Starting in 1967, Julian Symons wrote three books with title beginning "The Man Who..." The first two, certainly, rank among his finest work, and it's no coincidence that when the Detection Club marked his 80th birthday with a collection of short stories in his honour, it was called The Man Who.., and each story had a title containing that phrase. The three books were not a trilogy, and are entirely distinct from each other. There are no common characters, although a strong sense of irony, and a sharp sense of humour, are common features.
The Man Who Killed Himself was the first of the three novels, and it features meek, unhappily married Arthur Brownjohn, a character who closely resembles Dr Bickleigh in Francis Iles' Malice Aforethought. This is not the only parallel between the two stories, and I've no doubt that Symons was consciously trying to take elements from the work of Iles (whom he admired, as I do) and fashion them into a contemporary mystery. He does so with great success. This is quite a short book, but it's genuinely gripping.
Arthur is leading a double life. He finds an outlet for the more, shall we say, outgoing aspects of his character by creating Major Easonby Mellon, a dodgy chap who runs a very dodgy matrimonial bureau. Mellon is married to a nice but unintelligent woman whom he has persuaded that he is actually a secret agent. The early scenes are very funny, but then the plot thickens - and it becomes progressively darker. Arthur, like the other 'Men Who...' is essentially a weak man, whose personality flaws make him a potential murderer.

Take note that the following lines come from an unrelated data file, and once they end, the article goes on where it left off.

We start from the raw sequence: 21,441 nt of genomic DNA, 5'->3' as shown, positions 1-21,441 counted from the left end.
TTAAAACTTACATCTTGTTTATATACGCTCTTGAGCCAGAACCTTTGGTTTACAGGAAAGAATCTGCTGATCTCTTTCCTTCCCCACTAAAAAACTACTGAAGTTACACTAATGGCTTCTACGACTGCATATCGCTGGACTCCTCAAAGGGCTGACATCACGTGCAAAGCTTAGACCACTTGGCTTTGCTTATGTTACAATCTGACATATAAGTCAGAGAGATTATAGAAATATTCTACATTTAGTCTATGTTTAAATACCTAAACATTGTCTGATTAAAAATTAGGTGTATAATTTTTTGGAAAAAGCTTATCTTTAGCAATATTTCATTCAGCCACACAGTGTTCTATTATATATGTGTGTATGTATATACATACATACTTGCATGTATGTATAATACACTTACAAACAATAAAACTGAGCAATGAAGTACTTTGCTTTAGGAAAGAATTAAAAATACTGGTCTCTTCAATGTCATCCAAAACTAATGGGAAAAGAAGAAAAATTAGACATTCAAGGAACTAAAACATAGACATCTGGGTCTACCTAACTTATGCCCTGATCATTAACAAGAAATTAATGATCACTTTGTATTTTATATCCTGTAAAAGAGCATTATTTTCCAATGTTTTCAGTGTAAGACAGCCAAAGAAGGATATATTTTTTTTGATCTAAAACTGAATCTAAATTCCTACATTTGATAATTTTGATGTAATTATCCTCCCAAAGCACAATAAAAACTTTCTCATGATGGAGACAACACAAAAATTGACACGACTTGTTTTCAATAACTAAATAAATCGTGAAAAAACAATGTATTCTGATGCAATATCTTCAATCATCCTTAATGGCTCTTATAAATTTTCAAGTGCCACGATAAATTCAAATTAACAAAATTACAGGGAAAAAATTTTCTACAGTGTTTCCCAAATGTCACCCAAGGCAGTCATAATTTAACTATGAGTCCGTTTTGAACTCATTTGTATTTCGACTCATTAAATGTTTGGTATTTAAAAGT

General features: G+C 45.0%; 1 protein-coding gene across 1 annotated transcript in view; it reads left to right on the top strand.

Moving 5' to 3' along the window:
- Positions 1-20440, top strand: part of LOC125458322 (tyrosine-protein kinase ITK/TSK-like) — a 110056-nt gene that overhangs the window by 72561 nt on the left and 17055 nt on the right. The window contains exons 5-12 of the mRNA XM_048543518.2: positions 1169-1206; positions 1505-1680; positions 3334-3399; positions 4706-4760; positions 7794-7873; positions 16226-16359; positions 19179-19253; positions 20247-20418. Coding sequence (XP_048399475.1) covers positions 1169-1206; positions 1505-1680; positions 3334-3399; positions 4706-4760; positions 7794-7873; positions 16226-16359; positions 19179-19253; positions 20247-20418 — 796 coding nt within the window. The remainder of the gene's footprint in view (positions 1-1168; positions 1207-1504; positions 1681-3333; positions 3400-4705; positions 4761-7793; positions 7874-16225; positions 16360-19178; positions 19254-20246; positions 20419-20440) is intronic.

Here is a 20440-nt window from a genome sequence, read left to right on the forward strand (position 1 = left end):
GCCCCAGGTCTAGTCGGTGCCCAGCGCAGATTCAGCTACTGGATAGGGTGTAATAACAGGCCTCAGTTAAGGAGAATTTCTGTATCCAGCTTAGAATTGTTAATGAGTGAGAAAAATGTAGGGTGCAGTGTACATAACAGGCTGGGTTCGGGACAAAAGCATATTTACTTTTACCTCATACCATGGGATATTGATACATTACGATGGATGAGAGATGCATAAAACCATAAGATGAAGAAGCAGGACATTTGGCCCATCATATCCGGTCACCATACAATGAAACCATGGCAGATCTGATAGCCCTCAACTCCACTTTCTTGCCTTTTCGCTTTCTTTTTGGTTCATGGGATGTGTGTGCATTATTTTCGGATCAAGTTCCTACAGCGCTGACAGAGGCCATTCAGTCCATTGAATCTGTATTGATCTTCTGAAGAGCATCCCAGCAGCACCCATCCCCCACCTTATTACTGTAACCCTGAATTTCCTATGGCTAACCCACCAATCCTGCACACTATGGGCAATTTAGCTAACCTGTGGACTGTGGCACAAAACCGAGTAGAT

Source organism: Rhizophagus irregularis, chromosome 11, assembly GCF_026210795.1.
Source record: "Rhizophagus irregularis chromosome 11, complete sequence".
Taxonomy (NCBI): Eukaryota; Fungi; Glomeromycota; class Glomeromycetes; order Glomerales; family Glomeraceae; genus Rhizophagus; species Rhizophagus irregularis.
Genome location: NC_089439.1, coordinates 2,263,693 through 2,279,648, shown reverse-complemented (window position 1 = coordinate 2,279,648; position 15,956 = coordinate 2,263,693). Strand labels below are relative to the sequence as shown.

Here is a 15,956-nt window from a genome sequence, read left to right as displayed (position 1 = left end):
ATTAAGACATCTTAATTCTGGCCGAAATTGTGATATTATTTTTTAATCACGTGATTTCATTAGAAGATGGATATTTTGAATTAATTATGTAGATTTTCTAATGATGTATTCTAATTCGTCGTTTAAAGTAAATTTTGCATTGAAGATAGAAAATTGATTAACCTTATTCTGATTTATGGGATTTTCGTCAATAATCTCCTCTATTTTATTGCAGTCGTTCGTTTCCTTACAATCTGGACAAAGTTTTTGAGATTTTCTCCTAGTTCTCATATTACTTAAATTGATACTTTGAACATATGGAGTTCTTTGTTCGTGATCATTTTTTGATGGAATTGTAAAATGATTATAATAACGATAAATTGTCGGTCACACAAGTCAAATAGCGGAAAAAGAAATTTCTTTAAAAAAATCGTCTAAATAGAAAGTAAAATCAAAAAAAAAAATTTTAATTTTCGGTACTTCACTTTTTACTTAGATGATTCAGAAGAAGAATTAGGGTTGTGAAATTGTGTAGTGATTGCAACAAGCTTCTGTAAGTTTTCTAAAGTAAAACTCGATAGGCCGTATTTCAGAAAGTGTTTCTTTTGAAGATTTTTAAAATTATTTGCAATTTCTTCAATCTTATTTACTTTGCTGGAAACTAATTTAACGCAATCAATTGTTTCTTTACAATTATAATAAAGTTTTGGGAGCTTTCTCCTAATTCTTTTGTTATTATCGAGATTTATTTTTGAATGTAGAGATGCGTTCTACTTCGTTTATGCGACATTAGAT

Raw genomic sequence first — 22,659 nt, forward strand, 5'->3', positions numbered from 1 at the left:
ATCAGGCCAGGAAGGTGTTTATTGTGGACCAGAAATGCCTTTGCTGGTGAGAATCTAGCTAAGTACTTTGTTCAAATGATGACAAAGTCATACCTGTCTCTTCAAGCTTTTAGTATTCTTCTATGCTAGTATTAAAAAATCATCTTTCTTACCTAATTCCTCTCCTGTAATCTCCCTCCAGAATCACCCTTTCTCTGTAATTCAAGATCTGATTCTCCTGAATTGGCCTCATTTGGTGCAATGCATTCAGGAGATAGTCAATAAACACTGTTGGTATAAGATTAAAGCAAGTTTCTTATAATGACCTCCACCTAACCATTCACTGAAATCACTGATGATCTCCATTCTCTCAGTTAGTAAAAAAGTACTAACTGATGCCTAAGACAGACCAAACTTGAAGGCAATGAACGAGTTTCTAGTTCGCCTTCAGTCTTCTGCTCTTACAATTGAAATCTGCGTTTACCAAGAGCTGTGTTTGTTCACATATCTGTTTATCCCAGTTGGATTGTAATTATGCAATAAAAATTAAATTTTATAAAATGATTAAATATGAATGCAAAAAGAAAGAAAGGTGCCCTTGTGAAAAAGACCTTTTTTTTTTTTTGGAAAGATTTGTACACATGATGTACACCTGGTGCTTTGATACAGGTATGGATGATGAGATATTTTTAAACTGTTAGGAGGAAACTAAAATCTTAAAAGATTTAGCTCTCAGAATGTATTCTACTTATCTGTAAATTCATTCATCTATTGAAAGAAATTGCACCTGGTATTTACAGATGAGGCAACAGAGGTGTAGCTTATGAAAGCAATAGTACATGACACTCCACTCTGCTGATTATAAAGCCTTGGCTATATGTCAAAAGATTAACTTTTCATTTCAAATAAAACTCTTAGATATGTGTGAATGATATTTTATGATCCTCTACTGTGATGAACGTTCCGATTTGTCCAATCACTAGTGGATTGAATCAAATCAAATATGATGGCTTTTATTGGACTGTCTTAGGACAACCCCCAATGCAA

Ultimately, this book is a study of a man's psychological disintegration. Symons had tackled this subject before, notably in The 31st of February, his first significant crime novel, and he would revisit it subsequently, but never with such zest as in this book. The combination of a clever plot and ironic prose is a real delight. I recommend it unreservedly.